aren’t afraid to speak up about the charade. “We normally have coverage towards
the back of the paper,” Social Democratic Liberal Party leader Ro Teimumu Kepa told ABC reporter Liam Fox while he was in the country recently. “[It comes] after Bainimarama’s photo and
whatever he has to say on the front page, and then after all the supermarket
ads and the sports and film and television ads.” Ro Teimumu added that when her
party has campaigned in some communities, police have turned up afterwards to
question people about what was said. Fox also interviewed National Federation
Party leader Dr Biman Prasad, who was forced to resign his long-held
professorship at a regional university in order to contest the
election because of its proscription against political participation. “We’re
telling the whole world we’re holding an election, yet the world must also see
there are all these restrictions that are in place which do not allow political
parties to engage freely,” he said. “People who are opinion makers, academics,
NGOs, trade union officials, they’ve all been barred from taking part in
political activities and actually talking about issues.”
NFP candidate and former Fiji Law Society president Dorsami Naidu was even more blunt in answering Bainimarama’s charges of media of bias against him. “I think he’s got to look at himself in the mirror and hear his own voice played back to him because he has suppressed the media for so long that he doesn't know what a free media is and what criticism is,” Naidu told Radio New Zealand International. “I mean, he thinks he’s above criticism. And if he thinks he’s done the right thing then let the people be the judge.”
The blogs, which have served as the underground press in
ever since the 2006 coup, are more than happy to shine a light on the regime’s
deceptions. “The Bainimarama government has a lot of faith in propaganda,” observed
Fiji Today recently. “They’re convinced if they repeat a lie often enough and
stop any political rivals from having access to the media to refute their lies,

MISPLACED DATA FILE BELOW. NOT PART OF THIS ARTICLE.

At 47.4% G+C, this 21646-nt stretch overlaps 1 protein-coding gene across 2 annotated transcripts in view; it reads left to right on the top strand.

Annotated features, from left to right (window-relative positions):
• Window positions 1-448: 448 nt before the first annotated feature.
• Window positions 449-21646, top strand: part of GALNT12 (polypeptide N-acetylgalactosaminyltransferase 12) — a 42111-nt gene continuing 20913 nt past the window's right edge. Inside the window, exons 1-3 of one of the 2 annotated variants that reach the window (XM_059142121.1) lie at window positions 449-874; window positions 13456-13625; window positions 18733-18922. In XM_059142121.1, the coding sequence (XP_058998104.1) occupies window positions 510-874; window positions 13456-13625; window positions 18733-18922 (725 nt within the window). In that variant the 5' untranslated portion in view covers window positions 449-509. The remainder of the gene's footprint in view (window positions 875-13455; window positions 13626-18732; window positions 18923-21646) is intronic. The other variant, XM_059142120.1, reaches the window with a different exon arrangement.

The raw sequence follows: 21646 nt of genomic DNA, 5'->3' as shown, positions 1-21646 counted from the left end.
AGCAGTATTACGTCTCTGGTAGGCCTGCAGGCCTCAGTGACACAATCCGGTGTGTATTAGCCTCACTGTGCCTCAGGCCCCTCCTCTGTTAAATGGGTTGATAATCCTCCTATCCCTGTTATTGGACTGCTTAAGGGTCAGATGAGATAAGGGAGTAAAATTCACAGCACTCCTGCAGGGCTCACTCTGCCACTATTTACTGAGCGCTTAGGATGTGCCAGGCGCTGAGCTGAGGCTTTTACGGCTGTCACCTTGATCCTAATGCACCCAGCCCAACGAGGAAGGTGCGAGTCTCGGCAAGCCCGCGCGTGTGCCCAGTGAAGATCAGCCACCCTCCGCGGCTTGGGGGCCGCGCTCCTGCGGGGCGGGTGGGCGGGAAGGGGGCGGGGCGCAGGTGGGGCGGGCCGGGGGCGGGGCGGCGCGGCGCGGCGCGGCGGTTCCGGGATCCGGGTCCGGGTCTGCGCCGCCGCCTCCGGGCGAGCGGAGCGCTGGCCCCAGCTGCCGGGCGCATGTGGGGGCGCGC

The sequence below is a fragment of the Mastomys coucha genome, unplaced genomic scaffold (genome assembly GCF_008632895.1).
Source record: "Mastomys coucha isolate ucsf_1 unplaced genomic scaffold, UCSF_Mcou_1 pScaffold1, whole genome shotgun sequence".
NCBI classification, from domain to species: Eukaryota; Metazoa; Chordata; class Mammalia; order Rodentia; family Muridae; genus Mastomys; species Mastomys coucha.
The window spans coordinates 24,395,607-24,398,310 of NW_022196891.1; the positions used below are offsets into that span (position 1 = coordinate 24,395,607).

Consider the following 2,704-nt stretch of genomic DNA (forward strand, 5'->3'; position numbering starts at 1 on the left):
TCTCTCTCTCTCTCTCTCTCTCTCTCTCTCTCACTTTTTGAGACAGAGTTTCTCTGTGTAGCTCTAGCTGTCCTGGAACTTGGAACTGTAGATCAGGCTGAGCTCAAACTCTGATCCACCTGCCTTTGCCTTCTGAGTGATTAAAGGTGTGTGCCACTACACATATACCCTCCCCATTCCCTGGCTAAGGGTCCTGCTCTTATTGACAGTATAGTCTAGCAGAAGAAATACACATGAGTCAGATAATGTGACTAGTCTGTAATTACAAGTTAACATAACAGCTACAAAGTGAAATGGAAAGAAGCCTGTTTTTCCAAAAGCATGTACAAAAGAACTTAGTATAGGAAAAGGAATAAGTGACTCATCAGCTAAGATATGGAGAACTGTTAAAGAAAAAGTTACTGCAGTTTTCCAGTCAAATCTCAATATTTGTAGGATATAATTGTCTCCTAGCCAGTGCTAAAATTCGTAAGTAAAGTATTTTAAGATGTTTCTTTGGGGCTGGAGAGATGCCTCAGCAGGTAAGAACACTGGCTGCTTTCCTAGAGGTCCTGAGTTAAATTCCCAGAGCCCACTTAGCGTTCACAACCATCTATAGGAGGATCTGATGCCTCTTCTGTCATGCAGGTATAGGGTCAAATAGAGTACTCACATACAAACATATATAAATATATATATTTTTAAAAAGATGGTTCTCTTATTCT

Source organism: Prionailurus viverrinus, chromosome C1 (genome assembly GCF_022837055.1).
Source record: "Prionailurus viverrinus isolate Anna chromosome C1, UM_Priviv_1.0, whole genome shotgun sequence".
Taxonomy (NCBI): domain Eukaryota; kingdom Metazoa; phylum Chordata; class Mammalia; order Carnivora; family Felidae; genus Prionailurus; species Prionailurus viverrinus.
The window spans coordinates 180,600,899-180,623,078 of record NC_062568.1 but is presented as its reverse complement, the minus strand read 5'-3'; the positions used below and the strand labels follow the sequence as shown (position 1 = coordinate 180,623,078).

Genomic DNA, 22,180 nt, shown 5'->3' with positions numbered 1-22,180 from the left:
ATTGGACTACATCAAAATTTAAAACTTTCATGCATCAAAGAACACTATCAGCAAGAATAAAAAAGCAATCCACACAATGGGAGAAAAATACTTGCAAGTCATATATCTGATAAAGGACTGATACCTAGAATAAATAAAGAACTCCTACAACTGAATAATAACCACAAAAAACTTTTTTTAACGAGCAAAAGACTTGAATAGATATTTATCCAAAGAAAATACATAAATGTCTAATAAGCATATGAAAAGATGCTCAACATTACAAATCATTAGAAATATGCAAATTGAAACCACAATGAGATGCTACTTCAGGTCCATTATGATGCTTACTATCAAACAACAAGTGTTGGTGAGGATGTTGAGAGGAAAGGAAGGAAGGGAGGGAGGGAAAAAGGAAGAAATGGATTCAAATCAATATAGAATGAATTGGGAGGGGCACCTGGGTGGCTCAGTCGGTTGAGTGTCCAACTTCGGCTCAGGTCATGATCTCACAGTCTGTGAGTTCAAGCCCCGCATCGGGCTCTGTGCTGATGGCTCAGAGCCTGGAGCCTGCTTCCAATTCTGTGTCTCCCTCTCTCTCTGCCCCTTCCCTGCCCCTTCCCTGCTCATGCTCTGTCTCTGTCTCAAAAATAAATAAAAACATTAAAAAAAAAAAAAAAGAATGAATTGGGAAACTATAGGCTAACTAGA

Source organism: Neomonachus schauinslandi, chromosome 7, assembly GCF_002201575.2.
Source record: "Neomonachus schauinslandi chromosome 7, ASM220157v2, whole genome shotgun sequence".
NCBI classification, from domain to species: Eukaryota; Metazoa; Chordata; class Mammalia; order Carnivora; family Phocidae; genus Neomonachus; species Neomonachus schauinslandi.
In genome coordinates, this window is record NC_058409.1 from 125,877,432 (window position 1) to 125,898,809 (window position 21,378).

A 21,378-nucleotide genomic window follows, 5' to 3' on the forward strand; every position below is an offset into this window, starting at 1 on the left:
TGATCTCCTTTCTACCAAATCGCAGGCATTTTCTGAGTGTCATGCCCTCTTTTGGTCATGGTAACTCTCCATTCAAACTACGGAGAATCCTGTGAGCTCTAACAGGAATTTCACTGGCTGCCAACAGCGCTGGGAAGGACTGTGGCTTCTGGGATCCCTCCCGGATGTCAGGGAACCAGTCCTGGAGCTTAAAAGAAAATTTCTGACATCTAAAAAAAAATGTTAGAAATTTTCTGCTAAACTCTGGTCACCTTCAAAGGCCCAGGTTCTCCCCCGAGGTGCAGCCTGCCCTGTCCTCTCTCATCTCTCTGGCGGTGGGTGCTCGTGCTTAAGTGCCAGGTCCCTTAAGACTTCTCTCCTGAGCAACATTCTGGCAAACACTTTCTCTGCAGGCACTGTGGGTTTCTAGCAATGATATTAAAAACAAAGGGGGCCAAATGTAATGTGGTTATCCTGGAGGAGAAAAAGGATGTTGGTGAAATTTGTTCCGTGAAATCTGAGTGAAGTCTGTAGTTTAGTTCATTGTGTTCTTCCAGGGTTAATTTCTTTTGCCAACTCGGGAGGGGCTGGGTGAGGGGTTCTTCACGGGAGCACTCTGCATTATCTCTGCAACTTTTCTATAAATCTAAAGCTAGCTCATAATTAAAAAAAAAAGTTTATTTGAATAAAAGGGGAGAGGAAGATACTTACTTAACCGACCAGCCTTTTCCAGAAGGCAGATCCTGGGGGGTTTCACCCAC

the lies will win.”
Sometimes I think they could almost succeed. They pump out publicity and the
FijiSun laps it up. Every day Sun readers are treated to stories of success and optimism under the ‘popular’ dictator. Inevitably, some people will think good things are happening somewhere even if they can’t see it in their own neighbourhood. But there is a problem the propaganda machine can’t deal with – the truth. When they tell us how much they’ve improved water supply and health the suspicion grows that we are being fed on a diet of lies. The truth about water supply and hospitals can’t be hidden from people whose taps are dry or sick people turning up to clinics that don’t have the bandages or medicines they need.
Of course, the campaign has only just begun, and we can expect much more fun and games in the coming months. The latest outrage has yet to build steam, which is the admonition the press received the other day from the Fijian Elections Office, which has apparently taken the media-bashing baton from MIDA, whose masters are indisposed at the moment, what with Ashwin Raj being on the sick list and Matai Akauola reportedly resigning to contest the election himself. Members of the press were summoned to a pre-election talking to this past week from communications director Josua Tuwere, who was appointed straight from the ranks of the
Sun. According to the Fiji Times, Tuwere admonished media organisations “to impart the right information to
members of the public about voting.” Stand by for the fallout on that one.